Free Verse Poem by Nikki Tate
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Rhubarb, rhubarb, rhubarb the actors mumble emulating conversation upstage left. Dull rumble at the back of the room, aural frame for the real action center stage. Rhubarb, rhubarb, rutabaga marble-mouthed, hand-waving set dressing. Restrained enough to avoid becoming distraction, the women are scenery painted in with sound. One nods, the other pretends to chuckle, Note the way raised eyebrows, rolled eyes suggest a strange mirroring of non-existent conversations. Is it obvious to the woman in the front row (third seat from the left) when Peasant #1 leans in to Peasant #2 and whispers You know I love you anyway. Can the pimpled teen with a passion for poetry and live theatre tell this exchange (note the wink) is NOT rhubarb or bumbleberry not pomegranate or any other treat pulled from the garden, plucked from a frost-kissed tree. Only the Peasants know for certain that this challenge, or apology is a statement of forgiveness, a confession punctuated by downstage hand on hip, nibble of upper teeth on lower lip all dismissed with a limp-wristed flip-toss of braid over shoulder, followed by another slow wink. None of this drama makes sense in the context of the play or, for that matter, in the off-stage world of Kate and Heather and the friendship neither of them ever understood.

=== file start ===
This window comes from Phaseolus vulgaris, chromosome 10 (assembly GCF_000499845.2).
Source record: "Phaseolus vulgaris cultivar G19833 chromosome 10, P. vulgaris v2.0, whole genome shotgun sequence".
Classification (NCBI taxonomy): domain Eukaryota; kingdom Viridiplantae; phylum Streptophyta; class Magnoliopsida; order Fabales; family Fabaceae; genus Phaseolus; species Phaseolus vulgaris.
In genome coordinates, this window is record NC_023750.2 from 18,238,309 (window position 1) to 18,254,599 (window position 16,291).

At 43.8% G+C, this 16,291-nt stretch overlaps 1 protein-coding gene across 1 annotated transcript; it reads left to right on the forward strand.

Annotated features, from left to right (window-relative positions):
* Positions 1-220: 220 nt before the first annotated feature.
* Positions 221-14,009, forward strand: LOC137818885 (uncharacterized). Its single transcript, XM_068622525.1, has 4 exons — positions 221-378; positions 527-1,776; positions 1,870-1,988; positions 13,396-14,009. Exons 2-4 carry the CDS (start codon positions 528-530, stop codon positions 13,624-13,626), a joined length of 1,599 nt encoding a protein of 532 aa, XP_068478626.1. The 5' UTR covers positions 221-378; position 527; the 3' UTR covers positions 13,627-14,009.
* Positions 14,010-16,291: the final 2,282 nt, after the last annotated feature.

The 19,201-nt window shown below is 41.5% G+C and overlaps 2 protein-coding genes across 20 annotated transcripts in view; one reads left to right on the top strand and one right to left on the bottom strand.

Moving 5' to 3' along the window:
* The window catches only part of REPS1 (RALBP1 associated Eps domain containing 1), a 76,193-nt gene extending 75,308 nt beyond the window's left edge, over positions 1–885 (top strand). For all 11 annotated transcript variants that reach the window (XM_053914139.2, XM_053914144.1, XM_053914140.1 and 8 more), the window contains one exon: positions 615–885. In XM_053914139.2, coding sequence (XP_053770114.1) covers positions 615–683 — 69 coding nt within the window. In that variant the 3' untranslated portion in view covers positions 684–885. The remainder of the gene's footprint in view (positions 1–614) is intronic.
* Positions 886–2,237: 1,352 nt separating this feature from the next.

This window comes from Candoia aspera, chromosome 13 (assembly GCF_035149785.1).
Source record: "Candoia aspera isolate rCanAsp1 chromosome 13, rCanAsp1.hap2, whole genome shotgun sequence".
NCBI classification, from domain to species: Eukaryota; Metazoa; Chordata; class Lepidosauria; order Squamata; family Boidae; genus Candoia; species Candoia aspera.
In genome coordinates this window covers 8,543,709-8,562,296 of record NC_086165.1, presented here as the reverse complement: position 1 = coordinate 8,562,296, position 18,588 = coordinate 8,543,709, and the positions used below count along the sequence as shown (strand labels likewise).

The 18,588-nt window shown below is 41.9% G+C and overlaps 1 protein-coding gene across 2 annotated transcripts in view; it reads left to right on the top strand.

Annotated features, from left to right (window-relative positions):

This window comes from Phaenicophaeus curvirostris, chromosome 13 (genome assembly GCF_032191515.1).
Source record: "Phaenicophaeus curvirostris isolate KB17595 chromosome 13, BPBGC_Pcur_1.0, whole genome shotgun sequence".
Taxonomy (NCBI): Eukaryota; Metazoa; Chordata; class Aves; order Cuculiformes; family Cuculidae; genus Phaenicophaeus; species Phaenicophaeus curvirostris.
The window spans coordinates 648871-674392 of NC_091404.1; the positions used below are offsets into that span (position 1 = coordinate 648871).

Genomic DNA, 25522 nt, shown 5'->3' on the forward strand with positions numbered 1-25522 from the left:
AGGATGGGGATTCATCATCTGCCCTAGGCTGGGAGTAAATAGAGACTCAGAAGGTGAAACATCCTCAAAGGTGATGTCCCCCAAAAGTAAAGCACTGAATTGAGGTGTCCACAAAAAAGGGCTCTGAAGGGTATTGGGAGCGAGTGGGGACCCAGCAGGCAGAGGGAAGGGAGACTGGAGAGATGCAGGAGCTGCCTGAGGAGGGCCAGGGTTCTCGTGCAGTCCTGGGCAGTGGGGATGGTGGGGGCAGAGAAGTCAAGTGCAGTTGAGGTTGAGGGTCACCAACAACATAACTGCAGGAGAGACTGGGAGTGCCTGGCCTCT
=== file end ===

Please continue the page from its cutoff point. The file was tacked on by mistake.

Nikki Tate is a writer who lives in the Rocky Mountains in Alberta, Canada. She enjoys storytelling in whatever form it spills out onto the page. She's currently at work on a graphic novel featuring her father, the artist E. Colin Williams. You can view more of her work at nikkitate.substack.com.
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